As the COVID-19 public health emergency begins to (hopefully) progress down the curve and employers contemplate reopening and returning employees to the workplace, many employers are considering what measures they can implement to ensure that returning employees are not infected with the SARS-CoV-2 virus.  In March 2020, the U.S. Equal Employment Opportunity Commission (EEOC) issued guidance confirming that in light of the pandemic, employers not only can ask employees about virus-related symptoms, but also can require that employees submit to temperature testing.  However, as we all have learned, not all COVID-19 infected persons have a fever.

As molecular and serological testing becomes more available, and in particular, tests that provide rapid results, employers have begun to assess whether to require employees to submit actual COVID-19 testing as a condition of entering the workplace, rather than rely on self-reporting or unreliable temperature tests.  Under typical circumstances, such a requirement would present substantial concerns under the Americans with Disabilities Act (ADA), which generally forbids employer-mandated medical testing unless that testing is job-related and consistent with job necessity.  However, on April 23, 2020, the EEOC updated its COVID-19 guidance to confirm that under the current circumstances presented by the pandemic, “employers may choose to administer COVID-19 testing to employees before they enter the workplace to determine if they have the virus” “because an individual with the virus will pose a direct threat to the health of others.”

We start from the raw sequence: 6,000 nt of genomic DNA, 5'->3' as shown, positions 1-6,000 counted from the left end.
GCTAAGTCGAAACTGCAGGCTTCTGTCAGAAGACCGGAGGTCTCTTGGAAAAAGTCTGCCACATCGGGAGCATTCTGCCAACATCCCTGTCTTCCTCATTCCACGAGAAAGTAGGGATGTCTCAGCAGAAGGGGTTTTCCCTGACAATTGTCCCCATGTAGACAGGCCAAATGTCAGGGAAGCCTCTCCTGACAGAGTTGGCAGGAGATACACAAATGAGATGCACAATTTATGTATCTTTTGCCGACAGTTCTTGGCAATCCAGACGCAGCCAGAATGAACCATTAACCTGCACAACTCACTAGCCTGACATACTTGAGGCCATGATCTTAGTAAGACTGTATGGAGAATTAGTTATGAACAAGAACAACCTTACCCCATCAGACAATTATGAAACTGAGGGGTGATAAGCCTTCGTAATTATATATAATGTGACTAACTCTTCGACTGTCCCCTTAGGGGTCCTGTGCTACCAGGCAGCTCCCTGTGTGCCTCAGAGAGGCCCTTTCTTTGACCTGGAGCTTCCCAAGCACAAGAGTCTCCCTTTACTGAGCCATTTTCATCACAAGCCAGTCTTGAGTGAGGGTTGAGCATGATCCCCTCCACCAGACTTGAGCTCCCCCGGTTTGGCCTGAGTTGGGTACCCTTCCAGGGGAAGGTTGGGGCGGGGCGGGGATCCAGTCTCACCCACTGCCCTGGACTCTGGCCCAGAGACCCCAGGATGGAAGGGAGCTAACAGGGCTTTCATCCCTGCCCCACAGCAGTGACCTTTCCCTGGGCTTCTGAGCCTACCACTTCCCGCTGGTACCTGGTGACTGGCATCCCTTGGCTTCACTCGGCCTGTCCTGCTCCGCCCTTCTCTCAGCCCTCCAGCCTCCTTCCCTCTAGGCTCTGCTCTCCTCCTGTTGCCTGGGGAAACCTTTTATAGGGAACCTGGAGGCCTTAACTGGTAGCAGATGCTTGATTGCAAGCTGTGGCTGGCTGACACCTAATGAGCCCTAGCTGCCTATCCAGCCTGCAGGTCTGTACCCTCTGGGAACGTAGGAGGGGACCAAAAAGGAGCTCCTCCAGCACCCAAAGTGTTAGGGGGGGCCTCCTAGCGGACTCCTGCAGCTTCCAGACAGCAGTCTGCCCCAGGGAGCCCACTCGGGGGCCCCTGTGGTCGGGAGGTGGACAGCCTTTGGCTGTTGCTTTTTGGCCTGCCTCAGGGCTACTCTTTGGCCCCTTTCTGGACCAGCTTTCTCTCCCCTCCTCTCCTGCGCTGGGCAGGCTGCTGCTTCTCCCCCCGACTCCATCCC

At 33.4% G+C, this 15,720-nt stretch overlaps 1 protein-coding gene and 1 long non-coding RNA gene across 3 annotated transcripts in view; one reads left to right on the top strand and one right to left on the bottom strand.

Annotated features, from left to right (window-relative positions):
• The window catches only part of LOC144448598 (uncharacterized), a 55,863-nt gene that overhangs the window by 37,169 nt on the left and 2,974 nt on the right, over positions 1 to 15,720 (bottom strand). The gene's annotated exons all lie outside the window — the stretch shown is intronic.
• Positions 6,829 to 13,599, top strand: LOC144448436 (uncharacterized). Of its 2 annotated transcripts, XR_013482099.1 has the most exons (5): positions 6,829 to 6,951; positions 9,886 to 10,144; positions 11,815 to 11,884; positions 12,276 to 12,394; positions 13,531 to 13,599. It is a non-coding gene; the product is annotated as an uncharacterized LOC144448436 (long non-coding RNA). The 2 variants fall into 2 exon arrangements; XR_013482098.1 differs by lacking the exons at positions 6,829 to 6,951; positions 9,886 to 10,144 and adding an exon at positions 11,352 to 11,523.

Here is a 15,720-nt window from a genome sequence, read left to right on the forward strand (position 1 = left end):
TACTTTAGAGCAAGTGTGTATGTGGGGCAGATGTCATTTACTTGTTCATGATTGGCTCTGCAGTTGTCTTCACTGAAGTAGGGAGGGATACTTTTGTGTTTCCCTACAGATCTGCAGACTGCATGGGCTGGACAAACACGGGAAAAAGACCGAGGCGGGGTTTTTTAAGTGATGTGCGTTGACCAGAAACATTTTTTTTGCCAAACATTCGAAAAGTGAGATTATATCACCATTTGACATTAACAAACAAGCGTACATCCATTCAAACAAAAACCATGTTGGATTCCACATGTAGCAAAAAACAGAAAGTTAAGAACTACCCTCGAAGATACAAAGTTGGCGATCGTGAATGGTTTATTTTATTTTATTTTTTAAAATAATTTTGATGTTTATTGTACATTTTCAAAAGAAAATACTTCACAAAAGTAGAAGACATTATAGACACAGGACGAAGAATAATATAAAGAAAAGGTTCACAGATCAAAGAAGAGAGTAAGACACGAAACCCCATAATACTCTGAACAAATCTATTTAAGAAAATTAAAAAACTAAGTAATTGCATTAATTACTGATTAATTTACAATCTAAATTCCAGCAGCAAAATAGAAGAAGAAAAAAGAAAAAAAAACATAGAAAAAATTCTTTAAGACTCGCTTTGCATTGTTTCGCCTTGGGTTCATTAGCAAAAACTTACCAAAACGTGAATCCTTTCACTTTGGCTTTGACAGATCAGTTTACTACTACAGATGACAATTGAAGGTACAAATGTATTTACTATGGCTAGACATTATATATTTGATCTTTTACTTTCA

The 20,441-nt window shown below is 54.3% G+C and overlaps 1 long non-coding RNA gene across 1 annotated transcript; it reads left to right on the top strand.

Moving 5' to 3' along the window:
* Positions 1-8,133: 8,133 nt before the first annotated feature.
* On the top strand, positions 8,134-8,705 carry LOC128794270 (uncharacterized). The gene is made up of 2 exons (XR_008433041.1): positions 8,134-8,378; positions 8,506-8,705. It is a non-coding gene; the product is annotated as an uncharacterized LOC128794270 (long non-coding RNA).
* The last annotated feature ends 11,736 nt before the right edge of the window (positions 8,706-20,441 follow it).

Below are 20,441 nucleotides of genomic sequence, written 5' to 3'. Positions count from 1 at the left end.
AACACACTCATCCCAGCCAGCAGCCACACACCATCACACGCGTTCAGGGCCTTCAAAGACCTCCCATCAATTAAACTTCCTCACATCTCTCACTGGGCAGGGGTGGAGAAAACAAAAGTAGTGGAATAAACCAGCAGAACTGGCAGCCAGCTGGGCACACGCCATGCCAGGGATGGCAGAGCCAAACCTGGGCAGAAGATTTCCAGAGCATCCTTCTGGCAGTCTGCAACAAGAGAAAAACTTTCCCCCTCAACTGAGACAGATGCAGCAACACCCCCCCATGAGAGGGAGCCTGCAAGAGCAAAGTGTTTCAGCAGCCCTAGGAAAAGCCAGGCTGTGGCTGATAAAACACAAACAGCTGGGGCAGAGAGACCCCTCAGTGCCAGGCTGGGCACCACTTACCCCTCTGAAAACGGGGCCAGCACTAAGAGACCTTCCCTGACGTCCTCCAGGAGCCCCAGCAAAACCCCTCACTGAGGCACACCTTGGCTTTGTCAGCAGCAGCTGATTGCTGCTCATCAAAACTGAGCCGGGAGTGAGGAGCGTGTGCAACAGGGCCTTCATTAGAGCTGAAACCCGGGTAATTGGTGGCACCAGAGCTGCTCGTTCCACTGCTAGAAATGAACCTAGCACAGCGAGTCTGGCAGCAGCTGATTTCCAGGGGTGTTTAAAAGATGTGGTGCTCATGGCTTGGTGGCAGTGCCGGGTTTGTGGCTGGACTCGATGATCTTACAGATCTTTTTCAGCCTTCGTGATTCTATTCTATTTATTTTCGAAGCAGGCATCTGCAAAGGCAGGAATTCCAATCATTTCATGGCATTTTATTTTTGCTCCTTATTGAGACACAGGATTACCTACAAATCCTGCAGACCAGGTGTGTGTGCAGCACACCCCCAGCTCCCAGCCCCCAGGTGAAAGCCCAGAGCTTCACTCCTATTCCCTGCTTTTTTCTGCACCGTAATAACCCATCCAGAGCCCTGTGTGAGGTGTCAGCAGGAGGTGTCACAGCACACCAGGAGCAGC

The guidance explains that employers that decide to require testing should ensure that the tests are accurate and reliable.  It also emphasizes that employers should continue to require employees to adhere to infection control best practices, i.e., social distancing, frequent handwashing, etc.

Although the updated guidance provides a welcome signal that employer-required COVID-19 testing will not run afoul of the ADA, employers must be mindful that a decision to require testing implicates many other important considerations.  For example, employers must ensure than any information obtained from testing is kept confidential.  Employers also must consider whether time spent by employees taking tests is compensable time under the Fair Labor Standard Act and state wage payment laws.  And employers must consider potential liabilities associated with possible false-positive and false-negative test results.  Accordingly, employers should strongly consider consulting with counsel to discuss these and other issues prior to implementing a mandatory COVID-19 testing protocol.